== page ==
WASHINGTON – A word of advice to federal workers who are suddenly without a paycheck during the next government shutdown and tempted to ask for financial help through online sites like GoFundMe:
Federal workers or people acting on their behalf aren’t allowed in general to seek financial assistance through electronic crowdsourcing appeals, and those who do run the risk of violating federal ethics rules, the Office of Government Ethics warns in a new legal advisory.
“Such concerns raise a variety of ethics concerns,” the office’s director, Emory A. Rounds III, wrote in a Feb. 15 memo to federal agencies.
The advisory was prompted by questions raised during the recent, 35-day government shutdown, when some 800,000 federal employees were either placed on unpaid leave or forced to work without pay.
Some workers, or people acting on their behalf, solicited donations on crowdsourcing sites such as GoFundMe. Outside experts warned at the time that such appeals likely violated federal ethics rules. But no one could be certain how the ethics rules applied in such cases because the Office of Government Ethics, the primary source of such guidance, was one of the agencies that was closed.
The legal advisory attempts to shed light on the subject.
The advisory doesn’t explicitly say that such appeals are a no-no, but it points out that federal workers, or someone acting on their behalf, may not solicit gifts based on the worker’s employment.
That means an employee’s agency, title or status as a federal employee should not be used in any such solicitation – elements that were prominently included on most of the GoFundMe appeals launched on behalf of workers during the recent shutdown.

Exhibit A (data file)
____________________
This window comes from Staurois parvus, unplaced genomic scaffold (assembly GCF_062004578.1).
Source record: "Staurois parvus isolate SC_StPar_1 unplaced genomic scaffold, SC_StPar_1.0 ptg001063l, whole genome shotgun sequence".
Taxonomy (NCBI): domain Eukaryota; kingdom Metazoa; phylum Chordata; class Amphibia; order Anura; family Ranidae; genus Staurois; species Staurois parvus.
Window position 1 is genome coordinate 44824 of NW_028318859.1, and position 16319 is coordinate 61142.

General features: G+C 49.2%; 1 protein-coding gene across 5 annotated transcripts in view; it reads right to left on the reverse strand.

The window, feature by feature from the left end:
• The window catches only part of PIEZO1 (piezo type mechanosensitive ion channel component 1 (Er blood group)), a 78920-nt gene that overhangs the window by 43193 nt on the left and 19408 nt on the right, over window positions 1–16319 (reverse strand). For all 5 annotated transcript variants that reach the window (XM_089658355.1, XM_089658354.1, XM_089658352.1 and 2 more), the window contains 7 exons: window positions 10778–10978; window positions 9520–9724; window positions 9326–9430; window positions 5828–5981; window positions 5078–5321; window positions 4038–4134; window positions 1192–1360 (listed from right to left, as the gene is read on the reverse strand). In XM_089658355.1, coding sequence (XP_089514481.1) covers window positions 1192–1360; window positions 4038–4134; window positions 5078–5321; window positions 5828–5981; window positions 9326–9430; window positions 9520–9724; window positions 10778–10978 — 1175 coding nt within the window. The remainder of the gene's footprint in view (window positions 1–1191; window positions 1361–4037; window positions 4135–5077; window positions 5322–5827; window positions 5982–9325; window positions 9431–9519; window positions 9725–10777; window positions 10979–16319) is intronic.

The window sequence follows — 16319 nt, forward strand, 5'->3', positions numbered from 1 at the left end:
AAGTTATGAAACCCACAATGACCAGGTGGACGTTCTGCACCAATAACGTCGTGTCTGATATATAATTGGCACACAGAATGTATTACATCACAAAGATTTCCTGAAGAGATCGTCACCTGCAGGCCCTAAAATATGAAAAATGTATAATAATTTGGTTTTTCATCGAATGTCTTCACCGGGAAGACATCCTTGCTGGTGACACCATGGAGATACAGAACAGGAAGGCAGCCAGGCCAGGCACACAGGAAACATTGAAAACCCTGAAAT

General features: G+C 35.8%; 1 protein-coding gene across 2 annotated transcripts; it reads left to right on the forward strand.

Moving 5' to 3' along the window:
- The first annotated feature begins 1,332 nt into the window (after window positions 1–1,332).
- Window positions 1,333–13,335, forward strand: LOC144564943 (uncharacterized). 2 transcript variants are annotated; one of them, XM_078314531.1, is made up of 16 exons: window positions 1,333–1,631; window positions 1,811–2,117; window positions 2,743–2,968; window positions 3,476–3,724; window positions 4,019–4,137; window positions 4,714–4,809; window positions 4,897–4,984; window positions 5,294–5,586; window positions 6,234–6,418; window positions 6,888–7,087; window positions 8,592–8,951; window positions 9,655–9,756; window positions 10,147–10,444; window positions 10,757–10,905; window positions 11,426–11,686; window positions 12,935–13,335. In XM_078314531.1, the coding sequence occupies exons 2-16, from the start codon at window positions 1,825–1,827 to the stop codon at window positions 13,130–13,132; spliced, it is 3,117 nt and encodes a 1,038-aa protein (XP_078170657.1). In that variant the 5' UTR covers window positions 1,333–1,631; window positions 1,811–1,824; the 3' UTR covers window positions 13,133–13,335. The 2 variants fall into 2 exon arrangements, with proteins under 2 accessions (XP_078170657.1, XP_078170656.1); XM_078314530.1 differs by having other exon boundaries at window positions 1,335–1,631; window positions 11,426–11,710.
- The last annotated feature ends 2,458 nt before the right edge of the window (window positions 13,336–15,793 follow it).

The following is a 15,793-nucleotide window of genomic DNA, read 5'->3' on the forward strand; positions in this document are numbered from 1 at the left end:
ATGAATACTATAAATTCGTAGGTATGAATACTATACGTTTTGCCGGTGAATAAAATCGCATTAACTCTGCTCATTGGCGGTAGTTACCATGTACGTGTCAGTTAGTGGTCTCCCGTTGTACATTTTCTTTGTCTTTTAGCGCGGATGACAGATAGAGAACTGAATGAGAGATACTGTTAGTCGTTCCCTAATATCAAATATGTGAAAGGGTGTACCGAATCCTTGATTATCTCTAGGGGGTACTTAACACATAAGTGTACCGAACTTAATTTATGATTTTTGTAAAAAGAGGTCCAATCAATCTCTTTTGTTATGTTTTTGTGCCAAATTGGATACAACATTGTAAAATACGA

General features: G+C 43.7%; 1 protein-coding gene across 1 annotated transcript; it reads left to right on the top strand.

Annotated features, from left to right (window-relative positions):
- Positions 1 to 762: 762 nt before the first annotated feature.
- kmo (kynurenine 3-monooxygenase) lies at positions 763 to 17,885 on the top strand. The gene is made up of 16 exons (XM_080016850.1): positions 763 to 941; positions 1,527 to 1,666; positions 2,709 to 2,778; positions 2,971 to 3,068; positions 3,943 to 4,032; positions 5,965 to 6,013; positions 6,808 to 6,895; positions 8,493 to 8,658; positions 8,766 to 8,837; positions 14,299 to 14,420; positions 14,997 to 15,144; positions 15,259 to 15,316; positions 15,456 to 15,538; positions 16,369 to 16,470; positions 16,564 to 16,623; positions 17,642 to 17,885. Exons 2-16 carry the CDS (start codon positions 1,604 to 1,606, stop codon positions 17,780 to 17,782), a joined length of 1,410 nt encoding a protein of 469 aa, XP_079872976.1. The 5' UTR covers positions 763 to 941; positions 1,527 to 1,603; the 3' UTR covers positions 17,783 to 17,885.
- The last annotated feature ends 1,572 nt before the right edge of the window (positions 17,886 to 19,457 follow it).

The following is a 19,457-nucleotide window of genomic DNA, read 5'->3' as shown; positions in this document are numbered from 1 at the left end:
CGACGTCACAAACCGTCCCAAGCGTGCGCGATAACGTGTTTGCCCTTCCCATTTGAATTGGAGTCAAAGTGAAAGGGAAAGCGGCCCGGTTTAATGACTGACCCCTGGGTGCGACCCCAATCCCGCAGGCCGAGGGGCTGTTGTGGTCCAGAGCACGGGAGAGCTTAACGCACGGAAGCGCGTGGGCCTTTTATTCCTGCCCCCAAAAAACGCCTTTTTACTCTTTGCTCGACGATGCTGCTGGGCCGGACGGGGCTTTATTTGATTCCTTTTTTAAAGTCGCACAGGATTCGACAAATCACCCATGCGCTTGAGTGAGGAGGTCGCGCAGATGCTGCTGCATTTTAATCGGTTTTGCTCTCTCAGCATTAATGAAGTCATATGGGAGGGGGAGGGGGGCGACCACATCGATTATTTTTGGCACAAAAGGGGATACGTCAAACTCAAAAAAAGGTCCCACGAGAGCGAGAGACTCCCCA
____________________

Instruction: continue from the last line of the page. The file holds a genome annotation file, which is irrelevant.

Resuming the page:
An employee could accept donations from his or her friends or relatives, the advisory says, as long as it is clear that any donations accepted are based on that friendship or family relationship.
Given the number of potential ethical pitfalls, employees are strongly encouraged to consult with their agency’s ethics official before any such fundraising campaign begins, the advisory says.
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Left unaddressed is the question of whether employees who received donations during the recent government shutdown – and may have unwittingly committed an ethics violation – should return the money or whether they will face disciplinary action.
“I appreciate that they put this out, although it was late in the process and it didn’t help those people who were affected (during the shutdown),” said Virginia Canter, chief ethics counsel of Citizens for Responsibility and Ethics in Washington, a nonprofit government watchdog group.
But by not saying whether workers who have already accepted donations should give that money back, “it kind of leaves employees hanging as to what they should do,” Canter said.
She urged the ethics office to issue another advisory answering those questions.
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For federal employees, the clarification on how ethics rules apply to crowdsourcing campaigns is helpful, said Ryan Baugh, a steward for the American Federation of Government Employees union.
But, “the fact that people are now in this position where they may have made an ethics violation, it just kind of highlights the tragedy of the shutdown,” said Baugh, a statistician in the Office of Immigration Statistics in the Department of Homeland Security.
“This was unprecedented to go a whole month without federal employees working or making them work without pay,” he said. “They were in difficult positions – not just for themselves but helping and needing to support their families. … There is a lot of mental heartaches just trying to figure out when will this end, what do I need to do to take care of my family, and what are the rules that apply to me.”
The rules, he said, are “never 100 percent clear.”’
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